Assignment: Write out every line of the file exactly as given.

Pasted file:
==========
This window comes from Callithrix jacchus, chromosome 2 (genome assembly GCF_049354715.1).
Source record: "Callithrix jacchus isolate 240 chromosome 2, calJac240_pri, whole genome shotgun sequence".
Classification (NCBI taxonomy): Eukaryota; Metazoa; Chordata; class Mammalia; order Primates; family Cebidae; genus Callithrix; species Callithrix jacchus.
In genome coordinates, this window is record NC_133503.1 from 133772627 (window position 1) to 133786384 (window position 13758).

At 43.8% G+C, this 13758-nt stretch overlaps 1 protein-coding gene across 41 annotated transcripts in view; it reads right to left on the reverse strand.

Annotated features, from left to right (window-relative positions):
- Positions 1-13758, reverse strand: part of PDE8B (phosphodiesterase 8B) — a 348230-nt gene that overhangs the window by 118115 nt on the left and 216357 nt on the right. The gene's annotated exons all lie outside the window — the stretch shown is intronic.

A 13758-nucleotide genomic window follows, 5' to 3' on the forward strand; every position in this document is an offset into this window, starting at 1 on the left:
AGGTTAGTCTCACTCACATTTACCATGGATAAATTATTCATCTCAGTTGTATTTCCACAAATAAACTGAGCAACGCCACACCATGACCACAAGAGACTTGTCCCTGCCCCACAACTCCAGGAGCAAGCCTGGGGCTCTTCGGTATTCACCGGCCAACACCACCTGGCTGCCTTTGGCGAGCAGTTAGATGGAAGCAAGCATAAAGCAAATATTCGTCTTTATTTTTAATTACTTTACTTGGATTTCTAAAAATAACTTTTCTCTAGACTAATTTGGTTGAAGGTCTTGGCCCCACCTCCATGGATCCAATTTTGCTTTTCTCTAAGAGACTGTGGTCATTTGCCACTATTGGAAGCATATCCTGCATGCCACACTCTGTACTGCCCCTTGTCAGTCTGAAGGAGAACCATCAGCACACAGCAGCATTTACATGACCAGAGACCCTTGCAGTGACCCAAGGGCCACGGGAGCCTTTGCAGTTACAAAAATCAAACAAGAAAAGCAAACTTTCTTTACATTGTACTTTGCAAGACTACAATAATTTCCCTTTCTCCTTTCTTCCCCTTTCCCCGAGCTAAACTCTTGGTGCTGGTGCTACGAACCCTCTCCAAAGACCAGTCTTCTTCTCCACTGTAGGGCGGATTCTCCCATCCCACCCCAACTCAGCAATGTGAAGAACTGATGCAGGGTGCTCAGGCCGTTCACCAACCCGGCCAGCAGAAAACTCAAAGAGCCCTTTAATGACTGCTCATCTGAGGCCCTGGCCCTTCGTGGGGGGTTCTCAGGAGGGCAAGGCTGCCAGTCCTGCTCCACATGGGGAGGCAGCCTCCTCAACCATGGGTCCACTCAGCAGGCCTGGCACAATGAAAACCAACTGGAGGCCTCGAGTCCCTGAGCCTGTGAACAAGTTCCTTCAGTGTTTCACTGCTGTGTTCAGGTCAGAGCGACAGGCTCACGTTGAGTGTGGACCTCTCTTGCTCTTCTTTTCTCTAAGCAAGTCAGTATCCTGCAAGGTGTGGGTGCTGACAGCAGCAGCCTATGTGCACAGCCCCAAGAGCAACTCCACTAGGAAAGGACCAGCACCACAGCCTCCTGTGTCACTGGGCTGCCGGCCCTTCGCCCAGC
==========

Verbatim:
This window comes from Callithrix jacchus, chromosome 2 (genome assembly GCF_049354715.1).
Source record: "Callithrix jacchus isolate 240 chromosome 2, calJac240_pri, whole genome shotgun sequence".
Classification (NCBI taxonomy): Eukaryota; Metazoa; Chordata; class Mammalia; order Primates; family Cebidae; genus Callithrix; species Callithrix jacchus.
In genome coordinates, this window is record NC_133503.1 from 133772627 (window position 1) to 133786384 (window position 13758).

At 43.8% G+C, this 13758-nt stretch overlaps 1 protein-coding gene across 41 annotated transcripts in view; it reads right to left on the reverse strand.

Annotated features, from left to right (window-relative positions):
- Positions 1-13758, reverse strand: part of PDE8B (phosphodiesterase 8B) — a 348230-nt gene that overhangs the window by 118115 nt on the left and 216357 nt on the right. The gene's annotated exons all lie outside the window — the stretch shown is intronic.

A 13758-nucleotide genomic window follows, 5' to 3' on the forward strand; every position in this document is an offset into this window, starting at 1 on the left:
AGGTTAGTCTCACTCACATTTACCATGGATAAATTATTCATCTCAGTTGTATTTCCACAAATAAACTGAGCAACGCCACACCATGACCACAAGAGACTTGTCCCTGCCCCACAACTCCAGGAGCAAGCCTGGGGCTCTTCGGTATTCACCGGCCAACACCACCTGGCTGCCTTTGGCGAGCAGTTAGATGGAAGCAAGCATAAAGCAAATATTCGTCTTTATTTTTAATTACTTTACTTGGATTTCTAAAAATAACTTTTCTCTAGACTAATTTGGTTGAAGGTCTTGGCCCCACCTCCATGGATCCAATTTTGCTTTTCTCTAAGAGACTGTGGTCATTTGCCACTATTGGAAGCATATCCTGCATGCCACACTCTGTACTGCCCCTTGTCAGTCTGAAGGAGAACCATCAGCACACAGCAGCATTTACATGACCAGAGACCCTTGCAGTGACCCAAGGGCCACGGGAGCCTTTGCAGTTACAAAAATCAAACAAGAAAAGCAAACTTTCTTTACATTGTACTTTGCAAGACTACAATAATTTCCCTTTCTCCTTTCTTCCCCTTTCCCCGAGCTAAACTCTTGGTGCTGGTGCTACGAACCCTCTCCAAAGACCAGTCTTCTTCTCCACTGTAGGGCGGATTCTCCCATCCCACCCCAACTCAGCAATGTGAAGAACTGATGCAGGGTGCTCAGGCCGTTCACCAACCCGGCCAGCAGAAAACTCAAAGAGCCCTTTAATGACTGCTCATCTGAGGCCCTGGCCCTTCGTGGGGGGTTCTCAGGAGGGCAAGGCTGCCAGTCCTGCTCCACATGGGGAGGCAGCCTCCTCAACCATGGGTCCACTCAGCAGGCCTGGCACAATGAAAACCAACTGGAGGCCTCGAGTCCCTGAGCCTGTGAACAAGTTCCTTCAGTGTTTCACTGCTGTGTTCAGGTCAGAGCGACAGGCTCACGTTGAGTGTGGACCTCTCTTGCTCTTCTTTTCTCTAAGCAAGTCAGTATCCTGCAAGGTGTGGGTGCTGACAGCAGCAGCCTATGTGCACAGCCCCAAGAGCAACTCCACTAGGAAAGGACCAGCACCACAGCCTCCTGTGTCACTGGGCTGCCGGCCCTTCGCCCAGC